Artist: The Ruby Suns
Title: Sea Lion
Hometown: Aukland, New Zealand
Label: Sub Pop (in the USA)
Street Date - March 4
Favorite Tracks: "There are Birds" (and that is coming from a girl terrified of birds) / "This Adventure Tour" / "Kenya Dig It "
RIYL: Os Mustantes, 60s sunshine pop with a hint of exotica and wall of sound production values, Animal Collective, Architecture in Helsinki, and Pet Sounds
The one wonderful thing about the limitations of geography is when you don’t have the means or money to travel great distances anything foreign…food, films, people, music…seems all the more exotic and intoxicating.
The Ruby Suns hail from New Zealand and while this country is certainly on the list of places to see before I die, who knows when I will find myself on their shores. In meantime I can embrace what has been a steady flow of great music from that corner of the world. (Signer/ Skallander/ Over the Atlantic, The Brunettes, Die!Die!Die! to name a very small sample)
As a kid I lived half way around the world from anything vaguely tropical unless you count the sun room in my parent’s house which fogged up when my Mum ran the washer and dryer. My childhood summers were spent sun bathing on rusting lawn chairs positioned between slow moving lawn sprinklers with a sweating glass of ice tea and a pile of fashion magazines resting in the grass beside me. Sea Lion reminds me of those lost summers and the places I pretended to be when I closed my eyes in the backyard bathed in something that smelled like coconuts in a very unglamorous part of New Jersey.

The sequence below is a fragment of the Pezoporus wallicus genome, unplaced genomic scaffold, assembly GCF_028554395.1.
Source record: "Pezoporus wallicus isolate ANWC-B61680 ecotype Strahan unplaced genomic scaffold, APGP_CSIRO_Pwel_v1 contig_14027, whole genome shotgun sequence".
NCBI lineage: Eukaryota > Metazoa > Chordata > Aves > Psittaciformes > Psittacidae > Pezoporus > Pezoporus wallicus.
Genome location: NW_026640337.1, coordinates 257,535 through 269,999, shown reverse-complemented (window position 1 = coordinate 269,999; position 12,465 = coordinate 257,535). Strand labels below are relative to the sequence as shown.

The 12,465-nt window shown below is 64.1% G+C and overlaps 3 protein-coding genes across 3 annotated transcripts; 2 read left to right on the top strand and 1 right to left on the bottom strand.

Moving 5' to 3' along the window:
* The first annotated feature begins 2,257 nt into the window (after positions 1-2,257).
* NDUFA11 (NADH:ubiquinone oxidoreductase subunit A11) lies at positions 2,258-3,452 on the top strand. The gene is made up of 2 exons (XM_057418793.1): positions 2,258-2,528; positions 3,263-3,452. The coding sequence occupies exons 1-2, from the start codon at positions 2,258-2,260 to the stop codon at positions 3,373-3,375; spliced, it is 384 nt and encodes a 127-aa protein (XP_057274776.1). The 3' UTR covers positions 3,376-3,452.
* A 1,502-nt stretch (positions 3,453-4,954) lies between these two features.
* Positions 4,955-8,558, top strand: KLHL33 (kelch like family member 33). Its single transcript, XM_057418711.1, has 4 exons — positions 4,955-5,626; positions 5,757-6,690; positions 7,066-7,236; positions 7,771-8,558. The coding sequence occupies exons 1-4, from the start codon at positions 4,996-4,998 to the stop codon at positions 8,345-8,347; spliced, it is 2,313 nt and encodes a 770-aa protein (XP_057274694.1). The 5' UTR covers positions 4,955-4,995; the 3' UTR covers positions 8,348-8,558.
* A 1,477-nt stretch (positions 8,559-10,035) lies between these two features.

Music from Brazil, more specifically Tropicalia (especially Os Mutantes) warm me in the same way because it sounds utterly different from anything I have known or heard before. (The me living not living in the 60’s or South America) It carries the magic and mystique of a very far away place. I imagine it to be a soundtrack to a time I will never be able to visit and of a country I have yet to place my eyes upon. Warm, whimsical, wild, carnivalesque, and something that just sounds like friends enjoying themselves.
While Animal Collective are by no means from anywhere close to the Tasman Sea or an Amazon rainforest their music still sounds other worldly or at least something in spirit that is very far from the small town I was born into.
The Ruby Sons send audio postcards from an equally magical and remote place.
To drag this concept out a just a little farther, Beach and Surf music carry a similar distinction of sounding like a vacation to my ears. Even if the music was actually recorded in a studio in Minnesota during the dead of winter, it tricks my ears into feeling like I am somewhere that requires sunglasses and a bathing suit. Again not because this is actually reflective of the place or life the musicians have who make this music but because the sounds they create and the manner in which it is recorded transcend the norm I am familiar with and grounded to in a mundane daily capacity. I understand that the primary songwriter in the Ruby Suns Ryan McPhun is actually from California and rooted in metal but all of those realities get washed away in the breezy dreamy 60’s toasty tube amp ride around the world his band takes you on.
Time travel and a vacation to multiple exotic locations is more than I could ask for in a record and just as importantly the band hasn’t made the same record twice. Their move to Sub Pop with the release of Sea Lion is a perfect Jack in the Beanstalk stretch from their self titled debut; a record I loved so much that it made my best of list last year.